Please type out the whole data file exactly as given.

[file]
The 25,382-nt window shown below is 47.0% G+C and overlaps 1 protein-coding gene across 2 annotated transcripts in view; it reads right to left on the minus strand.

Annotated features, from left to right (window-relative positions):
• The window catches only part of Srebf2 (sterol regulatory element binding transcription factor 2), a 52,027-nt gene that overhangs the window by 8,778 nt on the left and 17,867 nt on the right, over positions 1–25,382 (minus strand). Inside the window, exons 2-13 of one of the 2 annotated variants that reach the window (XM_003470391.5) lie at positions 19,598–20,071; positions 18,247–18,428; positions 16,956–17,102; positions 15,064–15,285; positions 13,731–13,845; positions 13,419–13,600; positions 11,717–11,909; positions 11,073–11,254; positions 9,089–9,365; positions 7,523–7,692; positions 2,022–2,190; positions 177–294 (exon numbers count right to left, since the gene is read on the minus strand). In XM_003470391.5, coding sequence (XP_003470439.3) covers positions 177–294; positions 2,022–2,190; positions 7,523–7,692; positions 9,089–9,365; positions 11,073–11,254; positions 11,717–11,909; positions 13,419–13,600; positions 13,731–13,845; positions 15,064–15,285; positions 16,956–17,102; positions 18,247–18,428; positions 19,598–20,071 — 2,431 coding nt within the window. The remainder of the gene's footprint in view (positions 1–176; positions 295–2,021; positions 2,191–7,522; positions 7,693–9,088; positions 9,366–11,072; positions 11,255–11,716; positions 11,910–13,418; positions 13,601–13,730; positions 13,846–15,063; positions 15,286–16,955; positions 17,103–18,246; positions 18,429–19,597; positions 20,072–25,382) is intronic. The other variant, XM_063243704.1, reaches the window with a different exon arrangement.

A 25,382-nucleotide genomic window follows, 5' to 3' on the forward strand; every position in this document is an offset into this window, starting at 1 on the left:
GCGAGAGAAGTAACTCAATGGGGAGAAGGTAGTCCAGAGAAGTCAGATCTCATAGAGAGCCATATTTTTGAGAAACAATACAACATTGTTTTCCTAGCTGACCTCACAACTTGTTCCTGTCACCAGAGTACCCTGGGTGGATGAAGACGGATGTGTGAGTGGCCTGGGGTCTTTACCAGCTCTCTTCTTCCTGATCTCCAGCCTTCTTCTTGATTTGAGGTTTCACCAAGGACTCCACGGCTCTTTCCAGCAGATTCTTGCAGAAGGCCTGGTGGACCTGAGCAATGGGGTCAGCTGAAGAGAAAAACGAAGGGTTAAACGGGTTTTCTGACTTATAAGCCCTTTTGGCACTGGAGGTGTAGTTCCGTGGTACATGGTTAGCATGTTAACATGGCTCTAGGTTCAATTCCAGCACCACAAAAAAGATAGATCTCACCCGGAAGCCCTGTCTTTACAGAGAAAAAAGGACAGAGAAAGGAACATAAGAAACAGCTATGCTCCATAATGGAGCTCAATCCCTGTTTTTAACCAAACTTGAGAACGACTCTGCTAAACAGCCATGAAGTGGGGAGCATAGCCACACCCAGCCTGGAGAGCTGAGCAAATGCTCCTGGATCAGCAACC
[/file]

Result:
The 25,382-nt window shown below is 47.0% G+C and overlaps 1 protein-coding gene across 2 annotated transcripts in view; it reads right to left on the minus strand.

Annotated features, from left to right (window-relative positions):
• The window catches only part of Srebf2 (sterol regulatory element binding transcription factor 2), a 52,027-nt gene that overhangs the window by 8,778 nt on the left and 17,867 nt on the right, over positions 1–25,382 (minus strand). Inside the window, exons 2-13 of one of the 2 annotated variants that reach the window (XM_003470391.5) lie at positions 19,598–20,071; positions 18,247–18,428; positions 16,956–17,102; positions 15,064–15,285; positions 13,731–13,845; positions 13,419–13,600; positions 11,717–11,909; positions 11,073–11,254; positions 9,089–9,365; positions 7,523–7,692; positions 2,022–2,190; positions 177–294 (exon numbers count right to left, since the gene is read on the minus strand). In XM_003470391.5, coding sequence (XP_003470439.3) covers positions 177–294; positions 2,022–2,190; positions 7,523–7,692; positions 9,089–9,365; positions 11,073–11,254; positions 11,717–11,909; positions 13,419–13,600; positions 13,731–13,845; positions 15,064–15,285; positions 16,956–17,102; positions 18,247–18,428; positions 19,598–20,071 — 2,431 coding nt within the window. The remainder of the gene's footprint in view (positions 1–176; positions 295–2,021; positions 2,191–7,522; positions 7,693–9,088; positions 9,366–11,072; positions 11,255–11,716; positions 11,910–13,418; positions 13,601–13,730; positions 13,846–15,063; positions 15,286–16,955; positions 17,103–18,246; positions 18,429–19,597; positions 20,072–25,382) is intronic. The other variant, XM_063243704.1, reaches the window with a different exon arrangement.

A 25,382-nucleotide genomic window follows, 5' to 3' on the forward strand; every position in this document is an offset into this window, starting at 1 on the left:
GCGAGAGAAGTAACTCAATGGGGAGAAGGTAGTCCAGAGAAGTCAGATCTCATAGAGAGCCATATTTTTGAGAAACAATACAACATTGTTTTCCTAGCTGACCTCACAACTTGTTCCTGTCACCAGAGTACCCTGGGTGGATGAAGACGGATGTGTGAGTGGCCTGGGGTCTTTACCAGCTCTCTTCTTCCTGATCTCCAGCCTTCTTCTTGATTTGAGGTTTCACCAAGGACTCCACGGCTCTTTCCAGCAGATTCTTGCAGAAGGCCTGGTGGACCTGAGCAATGGGGTCAGCTGAAGAGAAAAACGAAGGGTTAAACGGGTTTTCTGACTTATAAGCCCTTTTGGCACTGGAGGTGTAGTTCCGTGGTACATGGTTAGCATGTTAACATGGCTCTAGGTTCAATTCCAGCACCACAAAAAAGATAGATCTCACCCGGAAGCCCTGTCTTTACAGAGAAAAAAGGACAGAGAAAGGAACATAAGAAACAGCTATGCTCCATAATGGAGCTCAATCCCTGTTTTTAACCAAACTTGAGAACGACTCTGCTAAACAGCCATGAAGTGGGGAGCATAGCCACACCCAGCCTGGAGAGCTGAGCAAATGCTCCTGGATCAGCAACC